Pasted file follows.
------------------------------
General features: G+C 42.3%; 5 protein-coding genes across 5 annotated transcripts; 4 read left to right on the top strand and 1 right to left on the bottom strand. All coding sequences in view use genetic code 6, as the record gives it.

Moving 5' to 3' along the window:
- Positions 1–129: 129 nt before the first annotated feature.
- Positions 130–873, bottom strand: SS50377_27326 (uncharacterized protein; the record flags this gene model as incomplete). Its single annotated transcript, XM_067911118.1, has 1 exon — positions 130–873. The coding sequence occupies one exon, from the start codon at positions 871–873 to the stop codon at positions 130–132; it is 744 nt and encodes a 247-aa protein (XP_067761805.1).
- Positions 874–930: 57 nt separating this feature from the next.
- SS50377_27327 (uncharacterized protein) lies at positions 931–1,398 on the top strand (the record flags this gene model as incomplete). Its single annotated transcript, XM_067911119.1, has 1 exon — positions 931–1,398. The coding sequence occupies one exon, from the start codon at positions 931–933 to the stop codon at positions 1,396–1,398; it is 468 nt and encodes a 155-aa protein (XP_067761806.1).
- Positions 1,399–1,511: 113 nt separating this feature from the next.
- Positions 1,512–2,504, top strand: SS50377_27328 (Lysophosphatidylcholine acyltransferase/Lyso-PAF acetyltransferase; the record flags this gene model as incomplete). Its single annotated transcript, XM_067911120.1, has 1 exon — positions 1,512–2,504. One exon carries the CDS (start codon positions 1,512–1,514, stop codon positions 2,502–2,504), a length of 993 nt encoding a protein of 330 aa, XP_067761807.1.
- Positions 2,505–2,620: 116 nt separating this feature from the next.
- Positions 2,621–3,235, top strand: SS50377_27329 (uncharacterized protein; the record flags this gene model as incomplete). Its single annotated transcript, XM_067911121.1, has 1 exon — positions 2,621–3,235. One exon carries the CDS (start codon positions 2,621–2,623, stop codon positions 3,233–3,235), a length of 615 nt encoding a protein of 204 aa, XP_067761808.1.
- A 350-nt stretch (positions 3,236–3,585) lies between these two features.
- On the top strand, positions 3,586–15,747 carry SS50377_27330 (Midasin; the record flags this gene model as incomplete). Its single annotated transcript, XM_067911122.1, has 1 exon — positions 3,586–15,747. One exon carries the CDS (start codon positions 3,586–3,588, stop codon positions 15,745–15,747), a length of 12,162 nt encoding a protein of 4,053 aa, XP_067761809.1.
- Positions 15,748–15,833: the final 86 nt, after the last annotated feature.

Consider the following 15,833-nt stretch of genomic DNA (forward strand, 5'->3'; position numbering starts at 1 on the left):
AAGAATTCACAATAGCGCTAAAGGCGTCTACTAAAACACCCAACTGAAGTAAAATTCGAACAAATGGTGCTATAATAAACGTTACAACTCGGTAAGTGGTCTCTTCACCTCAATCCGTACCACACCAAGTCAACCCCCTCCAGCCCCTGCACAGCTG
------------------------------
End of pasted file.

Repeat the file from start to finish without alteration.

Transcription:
General features: G+C 42.3%; 5 protein-coding genes across 5 annotated transcripts; 4 read left to right on the top strand and 1 right to left on the bottom strand. All coding sequences in view use genetic code 6, as the record gives it.

Moving 5' to 3' along the window:
- Positions 1–129: 129 nt before the first annotated feature.
- Positions 130–873, bottom strand: SS50377_27326 (uncharacterized protein; the record flags this gene model as incomplete). Its single annotated transcript, XM_067911118.1, has 1 exon — positions 130–873. The coding sequence occupies one exon, from the start codon at positions 871–873 to the stop codon at positions 130–132; it is 744 nt and encodes a 247-aa protein (XP_067761805.1).
- Positions 874–930: 57 nt separating this feature from the next.
- SS50377_27327 (uncharacterized protein) lies at positions 931–1,398 on the top strand (the record flags this gene model as incomplete). Its single annotated transcript, XM_067911119.1, has 1 exon — positions 931–1,398. The coding sequence occupies one exon, from the start codon at positions 931–933 to the stop codon at positions 1,396–1,398; it is 468 nt and encodes a 155-aa protein (XP_067761806.1).
- Positions 1,399–1,511: 113 nt separating this feature from the next.
- Positions 1,512–2,504, top strand: SS50377_27328 (Lysophosphatidylcholine acyltransferase/Lyso-PAF acetyltransferase; the record flags this gene model as incomplete). Its single annotated transcript, XM_067911120.1, has 1 exon — positions 1,512–2,504. One exon carries the CDS (start codon positions 1,512–1,514, stop codon positions 2,502–2,504), a length of 993 nt encoding a protein of 330 aa, XP_067761807.1.
- Positions 2,505–2,620: 116 nt separating this feature from the next.
- Positions 2,621–3,235, top strand: SS50377_27329 (uncharacterized protein; the record flags this gene model as incomplete). Its single annotated transcript, XM_067911121.1, has 1 exon — positions 2,621–3,235. One exon carries the CDS (start codon positions 2,621–2,623, stop codon positions 3,233–3,235), a length of 615 nt encoding a protein of 204 aa, XP_067761808.1.
- A 350-nt stretch (positions 3,236–3,585) lies between these two features.
- On the top strand, positions 3,586–15,747 carry SS50377_27330 (Midasin; the record flags this gene model as incomplete). Its single annotated transcript, XM_067911122.1, has 1 exon — positions 3,586–15,747. One exon carries the CDS (start codon positions 3,586–3,588, stop codon positions 15,745–15,747), a length of 12,162 nt encoding a protein of 4,053 aa, XP_067761809.1.
- Positions 15,748–15,833: the final 86 nt, after the last annotated feature.

Consider the following 15,833-nt stretch of genomic DNA (forward strand, 5'->3'; position numbering starts at 1 on the left):
AAGAATTCACAATAGCGCTAAAGGCGTCTACTAAAACACCCAACTGAAGTAAAATTCGAACAAATGGTGCTATAATAAACGTTACAACTCGGTAAGTGGTCTCTTCACCTCAATCCGTACCACACCAAGTCAACCCCCTCCAGCCCCTGCACAGCTG